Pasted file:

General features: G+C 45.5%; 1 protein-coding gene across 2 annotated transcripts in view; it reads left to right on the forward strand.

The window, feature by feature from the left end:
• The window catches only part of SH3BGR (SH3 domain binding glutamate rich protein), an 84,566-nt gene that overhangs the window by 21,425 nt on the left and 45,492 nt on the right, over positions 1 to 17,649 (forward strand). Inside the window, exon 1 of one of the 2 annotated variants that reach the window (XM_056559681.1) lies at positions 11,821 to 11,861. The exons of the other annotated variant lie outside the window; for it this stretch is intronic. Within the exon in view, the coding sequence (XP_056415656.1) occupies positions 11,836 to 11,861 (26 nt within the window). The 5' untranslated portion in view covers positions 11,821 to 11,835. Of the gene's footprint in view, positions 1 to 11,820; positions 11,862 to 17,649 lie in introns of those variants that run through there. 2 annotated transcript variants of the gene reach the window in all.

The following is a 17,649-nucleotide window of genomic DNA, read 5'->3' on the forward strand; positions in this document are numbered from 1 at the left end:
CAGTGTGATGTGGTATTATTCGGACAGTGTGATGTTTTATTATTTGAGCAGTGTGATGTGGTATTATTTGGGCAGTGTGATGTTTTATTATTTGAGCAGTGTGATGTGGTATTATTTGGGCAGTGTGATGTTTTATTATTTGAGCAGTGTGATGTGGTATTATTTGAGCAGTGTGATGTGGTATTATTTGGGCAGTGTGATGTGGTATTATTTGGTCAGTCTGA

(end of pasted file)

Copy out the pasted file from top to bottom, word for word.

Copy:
General features: G+C 45.5%; 1 protein-coding gene across 2 annotated transcripts in view; it reads left to right on the forward strand.

The window, feature by feature from the left end:
• The window catches only part of SH3BGR (SH3 domain binding glutamate rich protein), an 84,566-nt gene that overhangs the window by 21,425 nt on the left and 45,492 nt on the right, over positions 1 to 17,649 (forward strand). Inside the window, exon 1 of one of the 2 annotated variants that reach the window (XM_056559681.1) lies at positions 11,821 to 11,861. The exons of the other annotated variant lie outside the window; for it this stretch is intronic. Within the exon in view, the coding sequence (XP_056415656.1) occupies positions 11,836 to 11,861 (26 nt within the window). The 5' untranslated portion in view covers positions 11,821 to 11,835. Of the gene's footprint in view, positions 1 to 11,820; positions 11,862 to 17,649 lie in introns of those variants that run through there. 2 annotated transcript variants of the gene reach the window in all.

The following is a 17,649-nucleotide window of genomic DNA, read 5'->3' on the forward strand; positions in this document are numbered from 1 at the left end:
CAGTGTGATGTGGTATTATTCGGACAGTGTGATGTTTTATTATTTGAGCAGTGTGATGTGGTATTATTTGGGCAGTGTGATGTTTTATTATTTGAGCAGTGTGATGTGGTATTATTTGGGCAGTGTGATGTTTTATTATTTGAGCAGTGTGATGTGGTATTATTTGAGCAGTGTGATGTGGTATTATTTGGGCAGTGTGATGTGGTATTATTTGGTCAGTCTGA